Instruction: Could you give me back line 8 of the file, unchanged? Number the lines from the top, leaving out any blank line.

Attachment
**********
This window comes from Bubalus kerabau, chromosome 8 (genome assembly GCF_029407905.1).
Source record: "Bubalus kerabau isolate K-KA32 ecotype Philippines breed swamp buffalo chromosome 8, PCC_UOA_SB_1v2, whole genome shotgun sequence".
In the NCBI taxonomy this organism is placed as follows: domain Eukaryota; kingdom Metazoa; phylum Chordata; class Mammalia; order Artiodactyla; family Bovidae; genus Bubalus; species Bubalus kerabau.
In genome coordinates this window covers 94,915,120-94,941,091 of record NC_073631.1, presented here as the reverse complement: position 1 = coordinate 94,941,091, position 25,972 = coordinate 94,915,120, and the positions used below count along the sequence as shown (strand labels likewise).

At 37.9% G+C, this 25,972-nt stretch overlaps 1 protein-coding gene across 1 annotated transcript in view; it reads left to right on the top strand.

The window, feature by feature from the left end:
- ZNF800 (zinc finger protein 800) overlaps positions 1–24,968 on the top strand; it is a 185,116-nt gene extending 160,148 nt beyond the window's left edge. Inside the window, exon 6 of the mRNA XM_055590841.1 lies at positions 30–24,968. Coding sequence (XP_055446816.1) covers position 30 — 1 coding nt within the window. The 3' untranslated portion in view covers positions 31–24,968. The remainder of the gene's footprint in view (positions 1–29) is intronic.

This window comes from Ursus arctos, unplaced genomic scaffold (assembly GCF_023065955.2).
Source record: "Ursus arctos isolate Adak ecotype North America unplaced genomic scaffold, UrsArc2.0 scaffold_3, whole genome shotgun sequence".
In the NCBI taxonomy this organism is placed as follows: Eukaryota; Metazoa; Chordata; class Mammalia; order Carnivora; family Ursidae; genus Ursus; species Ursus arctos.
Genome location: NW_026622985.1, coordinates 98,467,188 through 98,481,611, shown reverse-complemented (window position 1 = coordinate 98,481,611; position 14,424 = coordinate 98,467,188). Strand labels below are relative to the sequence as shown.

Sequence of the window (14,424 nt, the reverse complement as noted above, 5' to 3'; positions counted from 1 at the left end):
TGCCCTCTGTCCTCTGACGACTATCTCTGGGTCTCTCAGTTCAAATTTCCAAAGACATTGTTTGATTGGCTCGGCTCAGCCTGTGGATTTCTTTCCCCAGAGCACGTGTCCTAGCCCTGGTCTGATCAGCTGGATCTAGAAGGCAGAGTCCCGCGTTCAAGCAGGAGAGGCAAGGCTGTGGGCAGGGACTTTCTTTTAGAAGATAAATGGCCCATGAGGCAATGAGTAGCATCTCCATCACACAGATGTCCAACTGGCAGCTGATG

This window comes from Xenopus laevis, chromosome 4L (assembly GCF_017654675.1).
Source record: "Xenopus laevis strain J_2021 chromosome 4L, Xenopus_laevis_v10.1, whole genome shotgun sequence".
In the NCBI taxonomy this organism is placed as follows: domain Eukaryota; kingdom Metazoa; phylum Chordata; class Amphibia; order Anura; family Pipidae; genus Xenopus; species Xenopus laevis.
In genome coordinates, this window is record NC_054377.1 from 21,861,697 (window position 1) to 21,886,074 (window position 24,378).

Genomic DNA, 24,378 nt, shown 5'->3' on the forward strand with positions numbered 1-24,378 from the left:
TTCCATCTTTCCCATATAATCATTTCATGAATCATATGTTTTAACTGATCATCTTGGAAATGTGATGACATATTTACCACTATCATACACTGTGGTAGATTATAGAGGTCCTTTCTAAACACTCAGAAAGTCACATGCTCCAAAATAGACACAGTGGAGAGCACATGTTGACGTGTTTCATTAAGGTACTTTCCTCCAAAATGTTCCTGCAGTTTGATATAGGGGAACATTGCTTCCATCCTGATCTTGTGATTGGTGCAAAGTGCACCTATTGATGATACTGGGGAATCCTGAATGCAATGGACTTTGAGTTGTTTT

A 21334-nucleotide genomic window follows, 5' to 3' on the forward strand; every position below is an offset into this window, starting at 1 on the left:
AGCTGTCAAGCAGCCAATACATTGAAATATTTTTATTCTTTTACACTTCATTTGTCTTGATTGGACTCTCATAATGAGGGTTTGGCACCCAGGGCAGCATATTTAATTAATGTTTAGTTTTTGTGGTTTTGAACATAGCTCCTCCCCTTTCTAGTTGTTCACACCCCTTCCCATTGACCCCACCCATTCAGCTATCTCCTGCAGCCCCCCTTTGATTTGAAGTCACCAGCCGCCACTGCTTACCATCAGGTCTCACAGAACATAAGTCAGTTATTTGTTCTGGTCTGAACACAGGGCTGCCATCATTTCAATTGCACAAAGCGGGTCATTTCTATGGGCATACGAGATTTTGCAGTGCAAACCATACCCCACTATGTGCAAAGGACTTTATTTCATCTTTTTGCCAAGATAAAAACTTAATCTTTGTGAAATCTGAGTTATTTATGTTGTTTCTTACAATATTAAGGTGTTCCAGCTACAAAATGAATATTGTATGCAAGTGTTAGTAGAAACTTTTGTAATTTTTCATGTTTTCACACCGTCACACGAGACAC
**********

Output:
This window comes from Ursus arctos, unplaced genomic scaffold (assembly GCF_023065955.2).